If you’re still skep­ti­cal and want to test the waters your­self, you can always take the same pic­ture using two dif­fer­ent lenses to prove a point. Or, an eas­ier route is to search the web for some­one who’s already taken the time to do it — much easier!

As a final point, when peo­ple (pho­tog­ra­phy newbies/hobbyists) ask me what cam­era to buy, they never ask about lenses which is a mon­ster mis­take. I ALWAYS coun­cil newbies/hobbyists to spend MORE on the lenses than the cam­era, espe­cially the first ‘expen­sive’ cam­era. This is because the cam­era is just a box with a flap to let light in. The LENS does all the focus­ing so a poor lens on an expen­sive cam­era will give you a poor result. A great lens on an aver­age cam­era will give you a great result (in the right hands of course ;) )
When you’re just learn­ing though you can eas­ily learn on a used or lower end DSLR that you’ll surely replace as tech­nol­ogy changes. The lenses though, you can keep those for decades. Trust me, spend the dough on the lenses.

Check out the link in our pho­tog­ra­phy forum for more info.

67 — Orton Imagery — The Orton Effect — Interview with Michael Orton and Darwin Wiggett

Pho­tog­ra­phy pod­cast #67 dis­cusses how to use Orton Imagery (AKA the Orton effect or the Orton Tech­nique) to give your pho­tographs an ethereal/painterly feel. This tech­nique was invented by Michael Orton in the mid 1980’s using 2 pieces of over­ex­posed slide film sand­wiched together. The prin­ci­ples of this tech­nique can also be used in graph­ics pro­grams like Pho­to­shop to achieve a sim­i­lar effect. This pod­cast con­tains 2 inter­views; one with Michael Orton dis­cussing‚ the technique’s his­tory, and one with Dar­win Wiggett,‚ dis­cussing his method for cre­at­ing Orton Imagery using Pho­to­shop and other graph­ics pro­grams. Darwin’s step-by-step is out­lined below and his Pho­to­shop action is also included. Thanks a ton Michael and Darwin!!

Image by Michael Orton - click to enlarge

Orton Imagery by Michael Orton — Click to enlarge

NMP2823 - Non-Orton image by Darwin Wiggett - Click to enlarge

NMP2823 — Non-Orton image by Dar­win Wiggett — Click to enlarge

NMP2823 - Orton image by Darwin Wiggett - Click to enlarge

NMP2823 — Orton image by Dar­win Wiggett — Click to enlarge

NMP9058 - Orton image by Darwin Wiggett - Click to enlarge

NMP9058 — Orton image by Dar­win Wiggett — Click to enlarge

NMP6435 - Orton image by Darwin Wiggett - Click to enlarge

NMP6435 — Orton image by Dar­win Wiggett — Click to enlarge

Here’s how to cre­ate Orton Imagery Using Pho­to­shop. Por­tion reprinted from from Orton Imagery — A …œHow to‚ guide for Pho­tog­ra­phers by Dar­win Wiggett. Thanks to Nature Pho­tog­ra­phers online mag­a­zine for allow­ing me to reprint this.

Dig­i­tal Tech­nique to Cre­ate Orton Images

Here, there are many ways to sim­u­late an Orton slide sand­wich. You can do it the same way as out­lined above for slides over­ex­pos­ing two sep­a­rate images and then in the com­puter stack­ing the images together in soft­ware and blend­ing them. Per­son­ally, I pre­fer to take my exist­ing dig­i­tized pho­tos (either from film scans or dig­i­tal cam­era files) and run­ning them through the process below to see if they work as …œOr­ton Images‚.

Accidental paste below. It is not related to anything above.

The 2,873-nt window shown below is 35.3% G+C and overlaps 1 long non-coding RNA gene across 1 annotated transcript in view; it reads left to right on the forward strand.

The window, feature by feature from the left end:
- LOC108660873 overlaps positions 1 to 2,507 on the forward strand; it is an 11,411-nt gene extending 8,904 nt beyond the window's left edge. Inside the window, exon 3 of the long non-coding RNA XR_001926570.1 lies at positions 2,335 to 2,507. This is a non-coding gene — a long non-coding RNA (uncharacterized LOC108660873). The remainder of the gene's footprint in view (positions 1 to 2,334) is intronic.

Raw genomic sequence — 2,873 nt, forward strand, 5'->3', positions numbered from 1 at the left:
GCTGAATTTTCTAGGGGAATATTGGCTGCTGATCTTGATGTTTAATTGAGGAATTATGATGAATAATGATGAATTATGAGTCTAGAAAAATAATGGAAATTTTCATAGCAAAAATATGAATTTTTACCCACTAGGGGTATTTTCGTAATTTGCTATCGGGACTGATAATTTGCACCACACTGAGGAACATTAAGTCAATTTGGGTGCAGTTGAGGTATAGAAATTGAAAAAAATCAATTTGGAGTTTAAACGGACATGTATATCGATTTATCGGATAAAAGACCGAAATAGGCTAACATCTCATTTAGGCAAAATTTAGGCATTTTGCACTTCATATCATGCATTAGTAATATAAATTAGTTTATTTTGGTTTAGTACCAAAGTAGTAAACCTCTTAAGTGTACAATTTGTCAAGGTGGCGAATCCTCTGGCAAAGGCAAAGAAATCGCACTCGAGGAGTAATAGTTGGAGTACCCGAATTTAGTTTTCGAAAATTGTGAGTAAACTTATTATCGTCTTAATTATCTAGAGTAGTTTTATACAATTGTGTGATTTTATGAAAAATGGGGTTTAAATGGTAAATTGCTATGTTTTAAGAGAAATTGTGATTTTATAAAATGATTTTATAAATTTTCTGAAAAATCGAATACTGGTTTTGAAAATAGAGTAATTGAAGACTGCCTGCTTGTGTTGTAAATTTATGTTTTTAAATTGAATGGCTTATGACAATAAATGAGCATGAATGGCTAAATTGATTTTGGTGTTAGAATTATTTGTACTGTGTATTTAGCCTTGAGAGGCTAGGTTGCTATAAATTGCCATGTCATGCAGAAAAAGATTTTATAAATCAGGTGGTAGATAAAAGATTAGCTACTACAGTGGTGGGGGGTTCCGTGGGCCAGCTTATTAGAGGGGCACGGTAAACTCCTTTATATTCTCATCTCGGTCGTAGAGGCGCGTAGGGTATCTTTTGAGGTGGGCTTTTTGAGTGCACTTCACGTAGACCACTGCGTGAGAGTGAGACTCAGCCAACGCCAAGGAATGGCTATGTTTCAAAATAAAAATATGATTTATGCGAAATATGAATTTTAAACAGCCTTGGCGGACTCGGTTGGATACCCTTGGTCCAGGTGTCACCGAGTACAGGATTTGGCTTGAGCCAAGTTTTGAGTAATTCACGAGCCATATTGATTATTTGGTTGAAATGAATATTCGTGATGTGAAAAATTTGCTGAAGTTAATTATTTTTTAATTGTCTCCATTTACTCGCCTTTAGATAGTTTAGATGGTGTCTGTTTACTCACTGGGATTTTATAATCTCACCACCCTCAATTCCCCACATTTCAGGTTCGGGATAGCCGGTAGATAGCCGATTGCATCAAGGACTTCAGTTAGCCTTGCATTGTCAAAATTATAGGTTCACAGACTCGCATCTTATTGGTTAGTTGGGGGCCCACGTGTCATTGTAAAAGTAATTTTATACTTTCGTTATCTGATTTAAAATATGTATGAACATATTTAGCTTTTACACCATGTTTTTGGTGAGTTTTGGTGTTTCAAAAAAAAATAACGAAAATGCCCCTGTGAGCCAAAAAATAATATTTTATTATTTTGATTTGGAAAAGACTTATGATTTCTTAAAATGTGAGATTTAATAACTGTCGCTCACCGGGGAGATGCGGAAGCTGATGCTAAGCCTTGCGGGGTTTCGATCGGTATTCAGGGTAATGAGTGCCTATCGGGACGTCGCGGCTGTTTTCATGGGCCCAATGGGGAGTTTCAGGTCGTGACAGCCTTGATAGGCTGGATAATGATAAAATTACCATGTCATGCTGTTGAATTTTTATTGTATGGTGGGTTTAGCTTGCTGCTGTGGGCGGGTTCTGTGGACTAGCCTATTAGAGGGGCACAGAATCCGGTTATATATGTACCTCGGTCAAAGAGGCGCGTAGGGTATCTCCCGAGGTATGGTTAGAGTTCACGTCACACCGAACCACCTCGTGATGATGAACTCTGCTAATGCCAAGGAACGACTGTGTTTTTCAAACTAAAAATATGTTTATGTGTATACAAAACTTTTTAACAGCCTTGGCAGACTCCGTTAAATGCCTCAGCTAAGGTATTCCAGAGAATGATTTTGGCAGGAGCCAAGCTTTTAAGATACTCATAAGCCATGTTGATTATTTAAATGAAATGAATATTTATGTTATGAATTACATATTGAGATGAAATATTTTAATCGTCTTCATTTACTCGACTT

Here is the step-by-step recipe for mak­ing Orton images in Photoshop:

  1. Open any image you wish to try the tech­nique on. Make a dupli­cate of the image (Image>Duplicate). Close the orig­i­nal image.
  2. Lighten the image as fol­lows: Image>Apply Image‚¦ then in the dia­log box that comes up change the bend­ing mode to …œScreen‚ and the Opac­ity to 100%. This will give you an appro­pri­ately over­ex­posed image.
  3. Dupli­cate this over­ex­posed image (Image>Duplicate).
  4. Blur this sec­ond image (Filter>Blur>Gaussian Blur‚¦ and in the dia­log box use a Radius set­ting of 15 to 50 pix­els ‚” the higher the pixel set­ting the blur­rier the photo and the more ‹“painter­lyž the image‚¦ but you can go too far!). Exper­i­ment with dif­fer­ent set­tings, for my tastes and for the size of my dig­i­tal files (50–100 megabytes) a radius of about 25 pix­els works perfect.
  5. Now select the move tool from the Pho­to­shop tool bar (or just press …œv‚ on your key­board for quicker access to the move tool). Hold down the …œshift‚ key and use your mouse to drag and drop the blurry image onto the sharp one (donžt let go of the shift key until after you release the mouse but­ton or the images wonžt be in per­fect alignment).
  6. Bring up the lay­ers palette in Pho­to­shop (F7 is the key­board short­cut). Under the word …œLay­ers‚ in the lay­ers palette will be a menu box of blend­ing modes. Change the blend­ing mode from …œnor­mal‚ to …œmultiply‚.